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Methinks They Protesteth Too Much

Methinks They Protesteth Too Much

Postby Biblegate » Sun Aug 26, 2018 9:08 am

Atheists assert that God does not exist, and some spend their lives battling against Him. Their livelihood depends on it. But, is that what they truly believe? Are they hiding something? Could it be that deep inside they know there must be a supernatural being to Whom they are accountable? Is their angry obsession with proving God does not exist a clue that they really do believe He does exist? Do they protest too much?

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Re: Methinks They Protesteth Too Much

Postby MMathis » Sun Aug 26, 2018 9:21 pm

The opposite of love is not hate, it is indifference.
I've often wondered why some people spend so much time worrying about something they don't believe exists.
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Re: Methinks They Protesteth Too Much

Postby Biblegate » Mon Aug 27, 2018 10:31 am

A neighbor stopped by our garage sale one day and we got into a pleasant theological discussion. He said he was an atheist because God had let his dog die.
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Re: Methinks They Protesteth Too Much

Postby steve » Mon Aug 27, 2018 11:42 am

Sounds about right.
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Re: Methinks They Protesteth Too Much

Postby Paidion » Mon Aug 27, 2018 4:41 pm

I'm sure that there are SOME so-called atheists who actually are not atheists but who are angry with God and who protest His existence.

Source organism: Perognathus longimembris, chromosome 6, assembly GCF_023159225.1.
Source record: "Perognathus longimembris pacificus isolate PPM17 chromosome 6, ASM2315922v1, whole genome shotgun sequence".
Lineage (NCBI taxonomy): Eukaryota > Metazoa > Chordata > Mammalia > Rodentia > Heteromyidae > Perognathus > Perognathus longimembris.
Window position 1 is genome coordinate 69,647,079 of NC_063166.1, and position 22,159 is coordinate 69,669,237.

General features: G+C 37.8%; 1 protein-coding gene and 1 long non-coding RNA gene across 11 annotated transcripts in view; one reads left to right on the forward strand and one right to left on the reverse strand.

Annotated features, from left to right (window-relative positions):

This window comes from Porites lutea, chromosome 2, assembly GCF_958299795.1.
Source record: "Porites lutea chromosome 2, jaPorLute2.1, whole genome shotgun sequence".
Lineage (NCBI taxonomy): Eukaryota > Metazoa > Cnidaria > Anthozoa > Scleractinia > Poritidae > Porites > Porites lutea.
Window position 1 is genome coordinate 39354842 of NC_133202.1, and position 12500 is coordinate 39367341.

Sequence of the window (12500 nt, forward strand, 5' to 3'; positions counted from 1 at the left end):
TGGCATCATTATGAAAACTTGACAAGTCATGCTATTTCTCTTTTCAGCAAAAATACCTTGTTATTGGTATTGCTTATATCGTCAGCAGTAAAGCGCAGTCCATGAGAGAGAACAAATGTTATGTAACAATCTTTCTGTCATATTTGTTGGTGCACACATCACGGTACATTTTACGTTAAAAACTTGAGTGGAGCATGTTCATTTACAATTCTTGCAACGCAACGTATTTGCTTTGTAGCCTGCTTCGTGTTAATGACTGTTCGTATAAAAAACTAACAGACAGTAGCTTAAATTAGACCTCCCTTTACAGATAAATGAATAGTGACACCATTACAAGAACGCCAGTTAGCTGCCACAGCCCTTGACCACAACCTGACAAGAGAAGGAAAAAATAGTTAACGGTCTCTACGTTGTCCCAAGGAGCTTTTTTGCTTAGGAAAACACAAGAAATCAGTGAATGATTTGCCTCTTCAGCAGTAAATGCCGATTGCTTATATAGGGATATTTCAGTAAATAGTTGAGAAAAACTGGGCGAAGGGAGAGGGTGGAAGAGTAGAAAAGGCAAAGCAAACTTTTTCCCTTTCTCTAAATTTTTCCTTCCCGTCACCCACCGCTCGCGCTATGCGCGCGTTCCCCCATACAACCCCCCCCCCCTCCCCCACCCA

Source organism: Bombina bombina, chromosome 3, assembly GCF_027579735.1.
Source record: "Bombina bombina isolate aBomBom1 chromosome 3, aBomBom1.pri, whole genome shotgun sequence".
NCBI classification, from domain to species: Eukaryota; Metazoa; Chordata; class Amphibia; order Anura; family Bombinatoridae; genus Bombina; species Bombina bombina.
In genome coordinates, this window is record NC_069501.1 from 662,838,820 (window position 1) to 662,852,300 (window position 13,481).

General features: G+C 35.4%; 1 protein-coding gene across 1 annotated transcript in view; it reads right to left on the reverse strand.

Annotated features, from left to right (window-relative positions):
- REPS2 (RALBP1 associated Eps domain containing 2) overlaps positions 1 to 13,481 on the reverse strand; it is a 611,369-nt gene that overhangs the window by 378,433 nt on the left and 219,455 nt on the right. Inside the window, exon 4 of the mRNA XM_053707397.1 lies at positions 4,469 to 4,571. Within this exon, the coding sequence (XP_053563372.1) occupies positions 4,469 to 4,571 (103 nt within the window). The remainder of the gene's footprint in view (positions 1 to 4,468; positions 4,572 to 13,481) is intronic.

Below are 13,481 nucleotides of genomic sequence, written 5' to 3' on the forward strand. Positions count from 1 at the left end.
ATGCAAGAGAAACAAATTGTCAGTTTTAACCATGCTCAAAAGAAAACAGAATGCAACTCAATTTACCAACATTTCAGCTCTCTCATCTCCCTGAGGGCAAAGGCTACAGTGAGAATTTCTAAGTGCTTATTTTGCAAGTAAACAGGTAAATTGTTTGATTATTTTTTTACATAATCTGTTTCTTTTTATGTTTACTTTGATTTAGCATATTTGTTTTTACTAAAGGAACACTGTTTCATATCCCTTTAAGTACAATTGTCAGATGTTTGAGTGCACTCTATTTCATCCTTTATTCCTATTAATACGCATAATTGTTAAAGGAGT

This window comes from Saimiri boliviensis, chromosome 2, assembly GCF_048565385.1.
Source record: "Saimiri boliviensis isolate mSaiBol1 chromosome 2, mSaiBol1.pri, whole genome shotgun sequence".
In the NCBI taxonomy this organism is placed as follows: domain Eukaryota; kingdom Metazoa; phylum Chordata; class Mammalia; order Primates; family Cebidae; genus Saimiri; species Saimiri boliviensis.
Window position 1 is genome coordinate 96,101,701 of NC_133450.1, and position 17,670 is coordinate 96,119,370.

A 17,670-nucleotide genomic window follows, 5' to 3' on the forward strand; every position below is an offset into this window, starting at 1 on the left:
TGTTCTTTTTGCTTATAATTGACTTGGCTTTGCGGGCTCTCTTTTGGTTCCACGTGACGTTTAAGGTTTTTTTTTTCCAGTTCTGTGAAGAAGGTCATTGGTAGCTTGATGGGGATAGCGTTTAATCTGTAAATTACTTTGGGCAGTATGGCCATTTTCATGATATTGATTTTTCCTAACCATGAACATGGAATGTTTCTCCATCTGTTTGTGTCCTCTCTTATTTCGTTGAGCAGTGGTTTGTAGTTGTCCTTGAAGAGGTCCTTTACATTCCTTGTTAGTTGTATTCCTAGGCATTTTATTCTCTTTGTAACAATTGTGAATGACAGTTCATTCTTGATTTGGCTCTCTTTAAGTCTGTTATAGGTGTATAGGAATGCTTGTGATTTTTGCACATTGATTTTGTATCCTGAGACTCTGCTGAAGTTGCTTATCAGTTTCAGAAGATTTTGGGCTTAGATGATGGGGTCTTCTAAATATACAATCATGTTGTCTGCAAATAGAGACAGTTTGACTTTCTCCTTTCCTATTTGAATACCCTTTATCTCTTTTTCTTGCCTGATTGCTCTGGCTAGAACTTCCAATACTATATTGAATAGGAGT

But I must put in a word for true atheists who try to convince others that God does not exist. I think some of them want to convince believers of God's non-existence because they are genuinely concerned that believers have been deceived and thereby have been led to live unrealistic lives on the basis of their suppositions of God's existence and of an eternal after-life of joy. I think they presume that we have only one life here on earth, and can have more fulfillment in that short life without the restrictions established by the commandments of an imagined deity. I think some of them are genuinely trying to help others to live more deeply fulfilled lives which they think is hindered by "religion."
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Re: Methinks They Protesteth Too Much

Postby Singalphile » Mon Aug 27, 2018 10:31 pm

Biblegate wrote:A neighbor stopped by our garage sale one day and we got into a pleasant theological discussion. He said he was an atheist because God had let his dog die.


One can have sympathy. I bet we've all humbly asked God to help a loved friend with some pain or bad situation? (If you haven't, I guess you're young, and I'm sure you will.) If and when God does not act or denies the request, is it not disappointing, even puzzling?

Perhaps this man loved and cared deeply for his dog, and he sincerely and repeatedly asked God to take away the dog's pain or illness. (I assume the death was not just old age.) Then the dog dies, and the man wonders why God couldn't be bothered to do one tiny, tiny little thing that would cost nothing and would seemingly hurt nobody. If God won't even do a simple, easy thing like that then ...?